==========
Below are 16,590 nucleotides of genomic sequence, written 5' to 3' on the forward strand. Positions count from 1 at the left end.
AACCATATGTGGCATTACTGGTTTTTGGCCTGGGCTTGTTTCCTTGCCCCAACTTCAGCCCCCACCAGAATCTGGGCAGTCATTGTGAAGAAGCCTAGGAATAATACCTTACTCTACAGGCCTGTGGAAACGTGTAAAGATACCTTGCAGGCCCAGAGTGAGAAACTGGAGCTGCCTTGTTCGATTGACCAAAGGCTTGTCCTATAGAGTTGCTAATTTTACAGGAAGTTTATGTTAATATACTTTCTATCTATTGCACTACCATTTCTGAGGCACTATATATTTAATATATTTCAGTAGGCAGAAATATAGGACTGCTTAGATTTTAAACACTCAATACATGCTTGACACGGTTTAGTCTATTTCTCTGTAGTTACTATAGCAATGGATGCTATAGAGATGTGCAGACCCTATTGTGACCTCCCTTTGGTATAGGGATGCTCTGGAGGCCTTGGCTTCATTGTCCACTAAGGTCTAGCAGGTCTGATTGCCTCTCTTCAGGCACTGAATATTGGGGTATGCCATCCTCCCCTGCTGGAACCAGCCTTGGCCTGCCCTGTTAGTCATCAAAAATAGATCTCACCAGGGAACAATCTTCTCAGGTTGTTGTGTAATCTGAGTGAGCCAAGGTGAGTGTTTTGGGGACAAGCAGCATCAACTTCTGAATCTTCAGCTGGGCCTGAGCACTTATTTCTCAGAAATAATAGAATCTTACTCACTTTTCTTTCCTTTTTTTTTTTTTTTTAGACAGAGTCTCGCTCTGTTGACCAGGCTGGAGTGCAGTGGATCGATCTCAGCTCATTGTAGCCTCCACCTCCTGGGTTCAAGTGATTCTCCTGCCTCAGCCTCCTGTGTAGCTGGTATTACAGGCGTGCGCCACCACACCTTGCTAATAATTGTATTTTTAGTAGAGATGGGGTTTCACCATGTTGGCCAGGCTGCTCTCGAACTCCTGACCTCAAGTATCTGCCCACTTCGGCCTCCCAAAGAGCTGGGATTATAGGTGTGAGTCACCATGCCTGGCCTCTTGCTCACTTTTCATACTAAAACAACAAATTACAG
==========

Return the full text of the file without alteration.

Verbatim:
Below are 16,590 nucleotides of genomic sequence, written 5' to 3' on the forward strand. Positions count from 1 at the left end.
AACCATATGTGGCATTACTGGTTTTTGGCCTGGGCTTGTTTCCTTGCCCCAACTTCAGCCCCCACCAGAATCTGGGCAGTCATTGTGAAGAAGCCTAGGAATAATACCTTACTCTACAGGCCTGTGGAAACGTGTAAAGATACCTTGCAGGCCCAGAGTGAGAAACTGGAGCTGCCTTGTTCGATTGACCAAAGGCTTGTCCTATAGAGTTGCTAATTTTACAGGAAGTTTATGTTAATATACTTTCTATCTATTGCACTACCATTTCTGAGGCACTATATATTTAATATATTTCAGTAGGCAGAAATATAGGACTGCTTAGATTTTAAACACTCAATACATGCTTGACACGGTTTAGTCTATTTCTCTGTAGTTACTATAGCAATGGATGCTATAGAGATGTGCAGACCCTATTGTGACCTCCCTTTGGTATAGGGATGCTCTGGAGGCCTTGGCTTCATTGTCCACTAAGGTCTAGCAGGTCTGATTGCCTCTCTTCAGGCACTGAATATTGGGGTATGCCATCCTCCCCTGCTGGAACCAGCCTTGGCCTGCCCTGTTAGTCATCAAAAATAGATCTCACCAGGGAACAATCTTCTCAGGTTGTTGTGTAATCTGAGTGAGCCAAGGTGAGTGTTTTGGGGACAAGCAGCATCAACTTCTGAATCTTCAGCTGGGCCTGAGCACTTATTTCTCAGAAATAATAGAATCTTACTCACTTTTCTTTCCTTTTTTTTTTTTTTTTAGACAGAGTCTCGCTCTGTTGACCAGGCTGGAGTGCAGTGGATCGATCTCAGCTCATTGTAGCCTCCACCTCCTGGGTTCAAGTGATTCTCCTGCCTCAGCCTCCTGTGTAGCTGGTATTACAGGCGTGCGCCACCACACCTTGCTAATAATTGTATTTTTAGTAGAGATGGGGTTTCACCATGTTGGCCAGGCTGCTCTCGAACTCCTGACCTCAAGTATCTGCCCACTTCGGCCTCCCAAAGAGCTGGGATTATAGGTGTGAGTCACCATGCCTGGCCTCTTGCTCACTTTTCATACTAAAACAACAAATTACAG